Stephen Breyer, Active Liberty: Interpreting Our Democratic Constitution

Stephen Breyer, Active Liberty: Interpreting Our Democratic Constitution

by Mark Vasco

Stephen Breyer’s Active Liberty: Interpreting Our Democratic Constitution (NY: Vintage, 2006) provides an insight on the decision-making process of a United States Supreme Court Justice. Breyer lists several factors that are examined in this process, including language, history, tradition, precedent, purpose, and consequences. Among these factors, Breyer considers purpose and consequence to be the most important. His thesis is that, “courts should take greater account of the Constitution’s democratic nature when they interpret constitutional and statutory texts” (Breyer, 5).

Active Liberty

Breyer’s stance is primarily based upon his belief that the original constitution is too exclusive. He rejects the textual approach taken by many other judges because a literal reading of text can inhibit progress (Breyer, 101). Breyer understands the Framers’ goal as to, “secure the public good and private rights against the danger of (factionalism), and at the same time to preserve the spirit and form of popular government” (Breyer, 29). Accordingly, Breyer attempts to identify how a decision will impact active liberty, before he makes a ruling.

In Active Liberty, Breyer provides several real-world examples of how his philosophy is practically applied. Affirmative action is a particularly controversial subject, as the policy openly favors minorities. However, Breyer refutes the notion that the Constitution is colorblind. Instead, he endorses the idea that the Constitution is color conscious. “The Constitution is color conscious to prevent discrimination being perpetuated and to undo the effects of past discrimination” (Breyer, 79-80). This stance is rooted in Breyer’s interpretation of how affirmative action effectively makes active liberty equally accessible for all Americans.

The main problem with Breyer’s approach is that it can be too subjective. Breyer addresses and attempts to refute this critique at the end of his book, but I remain unconvinced. He claims that his knowledge and involvement enable him to accurately foresee consequences of a ruling. This may be true, and personally, I do agree with many of his views, such as his stance on affirmative action, but maybe that doesn’t matter. Maybe what only matters is basing a ruling on the wording of the Constitution. If there is a flaw in the Constitution, such as its exclusivity, then maybe the Constitution needs to be altered. Obviously changing the Constitution is no easy task, but it might be safer than attempting to circumvent its wording. I don’t think Breyer is doing any harm to our country. However, a different judge with a similar approach could potentially be dangerous. Straying away from a literal interpretation opens the door for subjective approaches that may not be as beneficial as Breyer’s interpretation.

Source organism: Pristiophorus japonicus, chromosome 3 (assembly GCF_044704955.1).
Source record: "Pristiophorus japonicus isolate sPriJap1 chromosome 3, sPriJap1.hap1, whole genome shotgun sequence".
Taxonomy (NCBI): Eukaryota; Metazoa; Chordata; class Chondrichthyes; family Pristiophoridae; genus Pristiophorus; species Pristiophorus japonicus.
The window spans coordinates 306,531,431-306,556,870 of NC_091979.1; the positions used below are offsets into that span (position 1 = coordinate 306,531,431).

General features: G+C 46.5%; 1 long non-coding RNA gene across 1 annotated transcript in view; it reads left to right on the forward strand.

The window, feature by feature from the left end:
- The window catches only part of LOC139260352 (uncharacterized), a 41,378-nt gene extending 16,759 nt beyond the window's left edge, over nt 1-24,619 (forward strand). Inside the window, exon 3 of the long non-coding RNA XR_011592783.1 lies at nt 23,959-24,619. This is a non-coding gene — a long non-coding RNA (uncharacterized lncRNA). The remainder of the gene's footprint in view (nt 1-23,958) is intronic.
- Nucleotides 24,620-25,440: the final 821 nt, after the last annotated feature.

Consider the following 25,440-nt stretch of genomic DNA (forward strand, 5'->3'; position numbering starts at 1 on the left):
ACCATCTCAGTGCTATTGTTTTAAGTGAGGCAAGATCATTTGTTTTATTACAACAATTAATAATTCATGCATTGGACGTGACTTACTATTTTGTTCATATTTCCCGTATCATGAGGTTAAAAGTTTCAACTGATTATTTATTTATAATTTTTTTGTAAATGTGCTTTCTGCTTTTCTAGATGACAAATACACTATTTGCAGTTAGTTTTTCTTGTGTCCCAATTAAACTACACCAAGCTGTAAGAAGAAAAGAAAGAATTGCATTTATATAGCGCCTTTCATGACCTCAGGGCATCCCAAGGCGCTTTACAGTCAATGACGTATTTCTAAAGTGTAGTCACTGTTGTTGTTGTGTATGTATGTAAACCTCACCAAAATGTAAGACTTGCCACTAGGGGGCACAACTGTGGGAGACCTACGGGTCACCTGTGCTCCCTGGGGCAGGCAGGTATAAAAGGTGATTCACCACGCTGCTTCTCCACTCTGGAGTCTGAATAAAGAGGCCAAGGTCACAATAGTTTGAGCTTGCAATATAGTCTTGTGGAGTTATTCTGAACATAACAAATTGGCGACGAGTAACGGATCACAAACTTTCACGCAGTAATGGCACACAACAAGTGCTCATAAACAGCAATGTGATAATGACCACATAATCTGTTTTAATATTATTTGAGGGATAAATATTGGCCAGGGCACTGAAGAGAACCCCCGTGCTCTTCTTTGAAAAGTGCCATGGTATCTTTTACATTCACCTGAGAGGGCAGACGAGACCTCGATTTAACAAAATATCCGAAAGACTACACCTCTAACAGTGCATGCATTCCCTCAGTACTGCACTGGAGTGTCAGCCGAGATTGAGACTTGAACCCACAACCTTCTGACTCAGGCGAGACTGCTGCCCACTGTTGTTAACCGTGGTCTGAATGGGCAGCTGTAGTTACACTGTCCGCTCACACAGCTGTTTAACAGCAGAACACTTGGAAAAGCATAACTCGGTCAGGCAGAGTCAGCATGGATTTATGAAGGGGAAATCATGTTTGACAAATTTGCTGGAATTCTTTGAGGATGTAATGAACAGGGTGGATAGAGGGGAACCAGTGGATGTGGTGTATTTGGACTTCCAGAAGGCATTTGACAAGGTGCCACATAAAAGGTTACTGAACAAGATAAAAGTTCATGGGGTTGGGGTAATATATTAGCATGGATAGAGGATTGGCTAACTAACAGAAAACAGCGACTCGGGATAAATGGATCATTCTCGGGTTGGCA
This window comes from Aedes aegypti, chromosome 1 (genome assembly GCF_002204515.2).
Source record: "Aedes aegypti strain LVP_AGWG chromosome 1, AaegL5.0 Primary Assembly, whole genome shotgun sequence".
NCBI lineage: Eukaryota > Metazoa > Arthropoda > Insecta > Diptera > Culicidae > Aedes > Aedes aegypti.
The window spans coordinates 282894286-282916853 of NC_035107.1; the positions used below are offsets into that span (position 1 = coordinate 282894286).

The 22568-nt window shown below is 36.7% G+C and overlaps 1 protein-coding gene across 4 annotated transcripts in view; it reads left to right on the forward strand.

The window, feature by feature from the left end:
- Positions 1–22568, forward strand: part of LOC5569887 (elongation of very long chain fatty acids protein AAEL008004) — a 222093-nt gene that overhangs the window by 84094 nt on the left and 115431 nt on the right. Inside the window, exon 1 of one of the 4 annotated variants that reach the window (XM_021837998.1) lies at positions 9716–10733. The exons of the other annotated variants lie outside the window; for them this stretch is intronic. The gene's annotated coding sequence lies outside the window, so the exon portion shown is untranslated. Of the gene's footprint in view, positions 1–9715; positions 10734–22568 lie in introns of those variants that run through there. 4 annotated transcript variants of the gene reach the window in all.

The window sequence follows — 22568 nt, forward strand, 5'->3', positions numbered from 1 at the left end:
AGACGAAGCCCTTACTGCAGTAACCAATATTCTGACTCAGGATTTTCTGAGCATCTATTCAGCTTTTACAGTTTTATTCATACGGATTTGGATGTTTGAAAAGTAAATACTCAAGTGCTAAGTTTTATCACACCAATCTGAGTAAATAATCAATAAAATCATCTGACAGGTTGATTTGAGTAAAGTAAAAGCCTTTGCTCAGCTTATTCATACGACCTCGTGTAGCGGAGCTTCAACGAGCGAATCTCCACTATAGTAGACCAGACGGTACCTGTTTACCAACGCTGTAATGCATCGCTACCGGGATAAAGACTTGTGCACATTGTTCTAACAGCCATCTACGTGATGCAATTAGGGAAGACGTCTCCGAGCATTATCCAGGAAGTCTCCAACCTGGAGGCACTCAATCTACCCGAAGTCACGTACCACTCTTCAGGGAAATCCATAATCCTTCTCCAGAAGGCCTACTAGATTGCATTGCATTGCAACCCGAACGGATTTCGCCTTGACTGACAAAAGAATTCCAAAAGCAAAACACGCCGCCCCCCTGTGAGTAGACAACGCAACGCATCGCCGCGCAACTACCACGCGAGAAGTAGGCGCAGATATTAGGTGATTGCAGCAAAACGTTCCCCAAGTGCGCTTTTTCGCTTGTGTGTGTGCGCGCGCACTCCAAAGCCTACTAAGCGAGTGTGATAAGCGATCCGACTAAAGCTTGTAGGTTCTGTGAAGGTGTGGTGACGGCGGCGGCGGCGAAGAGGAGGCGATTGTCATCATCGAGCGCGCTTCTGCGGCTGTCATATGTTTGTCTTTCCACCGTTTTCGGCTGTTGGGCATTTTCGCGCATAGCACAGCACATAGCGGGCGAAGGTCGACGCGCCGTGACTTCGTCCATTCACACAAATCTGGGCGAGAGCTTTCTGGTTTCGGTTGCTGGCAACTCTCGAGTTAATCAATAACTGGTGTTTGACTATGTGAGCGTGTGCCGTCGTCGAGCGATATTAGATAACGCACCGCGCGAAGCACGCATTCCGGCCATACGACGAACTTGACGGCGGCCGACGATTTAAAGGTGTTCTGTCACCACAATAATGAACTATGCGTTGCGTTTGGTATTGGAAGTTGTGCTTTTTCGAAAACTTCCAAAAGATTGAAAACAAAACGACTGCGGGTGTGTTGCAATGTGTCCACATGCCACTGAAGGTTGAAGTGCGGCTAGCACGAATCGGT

As a Social Studies teacher, this book has many practical uses in the classroom. Understanding and even debating Breyer’s philosophy can be a very suitable topic in a government class. For students, Active Liberty offers a valuable firsthand account of the practical function of a United States Supreme Court Justice. His book displays how a prominent government official is actively taking steps to ensure that power remains with the American people. Accordingly, we as American people must ensure that we are utilizing this power, and we as teachers must ensure that our students are aware of this power.

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